Front Window Escape from York Jail
Lewis Miller drawing of York jail on George Street
York County has had four prisons in its nearly 260 year history. The present one certainly seems to be the most secure. But reading the newspaper accounts of past jailbreaks, you have to wonder if anybody was watching.
At least in the 1857 Christmas night jailbreak the prisoners had to hack through a wall of the almost-new second jail on Chestnut Street. Click here to read about that escape.
In 1829, when the jail was on the northeast corner of George and King Streets, it was apparently much easier. The May 26, 1829 York Recorder tells the story:
“On Wednesday night last, Washington Gill and Charles Boyer, two persons confined in the jail of this county on separate charges of larceny, effected their escape. They contrived to remove several of the bars in the iron grating of the window of their room; and by means of a rope, which was furnished them from the outside, they descended to the pavement in front of the jail, and forthwith decamped. The jailor has offered a reward of twenty dollars for apprehending them. They are described as men of good personal appearance, each about five feet nine inches high, and wearing black or dark-colored clothes.”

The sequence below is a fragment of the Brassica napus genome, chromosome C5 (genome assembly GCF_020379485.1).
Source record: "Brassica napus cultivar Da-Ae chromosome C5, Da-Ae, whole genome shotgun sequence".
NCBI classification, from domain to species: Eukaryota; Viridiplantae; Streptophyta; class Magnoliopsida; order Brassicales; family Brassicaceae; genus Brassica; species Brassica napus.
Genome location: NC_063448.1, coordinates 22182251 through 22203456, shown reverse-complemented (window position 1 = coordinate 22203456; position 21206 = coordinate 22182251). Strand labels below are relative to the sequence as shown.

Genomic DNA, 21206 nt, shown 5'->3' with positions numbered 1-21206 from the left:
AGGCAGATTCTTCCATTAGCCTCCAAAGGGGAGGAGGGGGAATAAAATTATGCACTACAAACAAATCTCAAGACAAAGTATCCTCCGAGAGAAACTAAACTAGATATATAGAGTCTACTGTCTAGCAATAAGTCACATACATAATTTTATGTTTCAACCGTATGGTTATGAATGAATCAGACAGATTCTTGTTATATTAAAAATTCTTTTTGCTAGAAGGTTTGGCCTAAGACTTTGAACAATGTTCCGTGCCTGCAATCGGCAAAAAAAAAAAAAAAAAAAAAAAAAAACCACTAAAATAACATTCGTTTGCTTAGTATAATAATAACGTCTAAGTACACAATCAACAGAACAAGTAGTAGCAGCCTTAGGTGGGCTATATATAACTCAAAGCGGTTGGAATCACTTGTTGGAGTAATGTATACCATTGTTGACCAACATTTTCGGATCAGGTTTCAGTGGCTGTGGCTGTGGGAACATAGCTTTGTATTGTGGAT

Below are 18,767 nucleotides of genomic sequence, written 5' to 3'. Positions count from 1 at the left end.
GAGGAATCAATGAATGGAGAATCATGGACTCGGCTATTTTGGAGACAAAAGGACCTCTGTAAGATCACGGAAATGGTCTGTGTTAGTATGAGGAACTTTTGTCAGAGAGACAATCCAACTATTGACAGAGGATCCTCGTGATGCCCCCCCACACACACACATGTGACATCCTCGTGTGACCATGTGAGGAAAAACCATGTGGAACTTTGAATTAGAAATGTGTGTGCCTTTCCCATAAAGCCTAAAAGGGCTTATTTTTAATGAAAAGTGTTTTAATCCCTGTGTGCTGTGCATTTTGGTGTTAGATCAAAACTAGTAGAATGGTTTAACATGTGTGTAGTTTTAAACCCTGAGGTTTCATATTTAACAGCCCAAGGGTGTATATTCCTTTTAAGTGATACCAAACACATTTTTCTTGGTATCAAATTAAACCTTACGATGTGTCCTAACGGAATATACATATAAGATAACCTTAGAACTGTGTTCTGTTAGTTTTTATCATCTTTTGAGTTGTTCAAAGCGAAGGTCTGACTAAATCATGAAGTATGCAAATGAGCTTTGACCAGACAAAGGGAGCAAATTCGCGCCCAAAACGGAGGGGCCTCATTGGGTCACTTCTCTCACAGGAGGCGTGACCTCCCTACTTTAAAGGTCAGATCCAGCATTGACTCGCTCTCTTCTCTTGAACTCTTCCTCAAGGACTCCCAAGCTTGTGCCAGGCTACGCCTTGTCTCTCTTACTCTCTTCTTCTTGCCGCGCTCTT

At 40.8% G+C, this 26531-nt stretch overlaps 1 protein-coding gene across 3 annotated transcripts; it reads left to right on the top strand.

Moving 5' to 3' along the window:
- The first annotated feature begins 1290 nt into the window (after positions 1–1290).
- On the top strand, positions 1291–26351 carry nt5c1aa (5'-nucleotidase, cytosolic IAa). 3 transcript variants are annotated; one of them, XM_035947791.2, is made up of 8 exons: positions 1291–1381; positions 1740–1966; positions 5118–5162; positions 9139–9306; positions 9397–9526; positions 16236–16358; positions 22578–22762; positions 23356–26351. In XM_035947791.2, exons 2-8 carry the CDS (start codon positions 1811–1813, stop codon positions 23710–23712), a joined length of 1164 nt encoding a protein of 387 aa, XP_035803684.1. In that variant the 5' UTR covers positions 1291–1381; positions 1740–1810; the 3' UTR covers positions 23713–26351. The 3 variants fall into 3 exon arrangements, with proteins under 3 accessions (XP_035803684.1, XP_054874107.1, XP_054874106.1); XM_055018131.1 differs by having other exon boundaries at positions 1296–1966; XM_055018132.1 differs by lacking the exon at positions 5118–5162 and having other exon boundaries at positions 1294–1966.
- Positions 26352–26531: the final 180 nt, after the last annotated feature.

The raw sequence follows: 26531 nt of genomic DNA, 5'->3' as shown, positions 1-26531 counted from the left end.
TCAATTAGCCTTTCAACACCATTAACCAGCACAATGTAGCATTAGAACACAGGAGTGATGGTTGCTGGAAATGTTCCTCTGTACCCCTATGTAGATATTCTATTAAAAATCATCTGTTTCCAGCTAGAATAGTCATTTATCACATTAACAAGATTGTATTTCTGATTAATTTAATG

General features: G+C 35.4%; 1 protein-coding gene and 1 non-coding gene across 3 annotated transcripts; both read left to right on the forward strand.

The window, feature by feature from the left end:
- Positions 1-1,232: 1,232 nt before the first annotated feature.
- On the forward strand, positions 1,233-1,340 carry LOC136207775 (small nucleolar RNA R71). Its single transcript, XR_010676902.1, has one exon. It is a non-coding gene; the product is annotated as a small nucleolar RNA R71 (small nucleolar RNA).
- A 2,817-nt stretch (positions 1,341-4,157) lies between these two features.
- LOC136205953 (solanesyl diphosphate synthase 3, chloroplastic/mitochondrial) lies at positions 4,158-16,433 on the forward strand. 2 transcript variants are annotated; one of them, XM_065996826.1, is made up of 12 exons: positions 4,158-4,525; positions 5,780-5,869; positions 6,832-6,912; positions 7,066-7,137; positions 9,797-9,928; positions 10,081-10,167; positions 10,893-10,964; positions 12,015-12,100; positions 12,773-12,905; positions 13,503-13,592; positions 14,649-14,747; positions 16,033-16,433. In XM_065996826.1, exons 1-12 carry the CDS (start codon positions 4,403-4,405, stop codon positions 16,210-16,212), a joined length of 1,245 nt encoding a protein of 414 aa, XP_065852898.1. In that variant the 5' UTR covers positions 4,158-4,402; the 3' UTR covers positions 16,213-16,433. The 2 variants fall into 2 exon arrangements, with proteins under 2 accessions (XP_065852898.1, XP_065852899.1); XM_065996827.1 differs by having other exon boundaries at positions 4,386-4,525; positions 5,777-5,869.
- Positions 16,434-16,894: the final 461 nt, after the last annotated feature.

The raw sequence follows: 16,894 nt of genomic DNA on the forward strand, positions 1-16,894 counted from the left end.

O.K., so it was probably dark and they were wearing dark clothes. Still, they are going out of a front window of a jail facing one of the two main streets of town. And wouldn’t you think that someone would have noticed a rope being brought into the prison and been just a little suspicious?
Just three years before the county had paid $425.05 for repairs at the jail. They should have fixed the windows.
Click here to read that post about the high cost of crime in early nineteenth century York County.
Click here to read about a scare when electricity came to the third York County prison.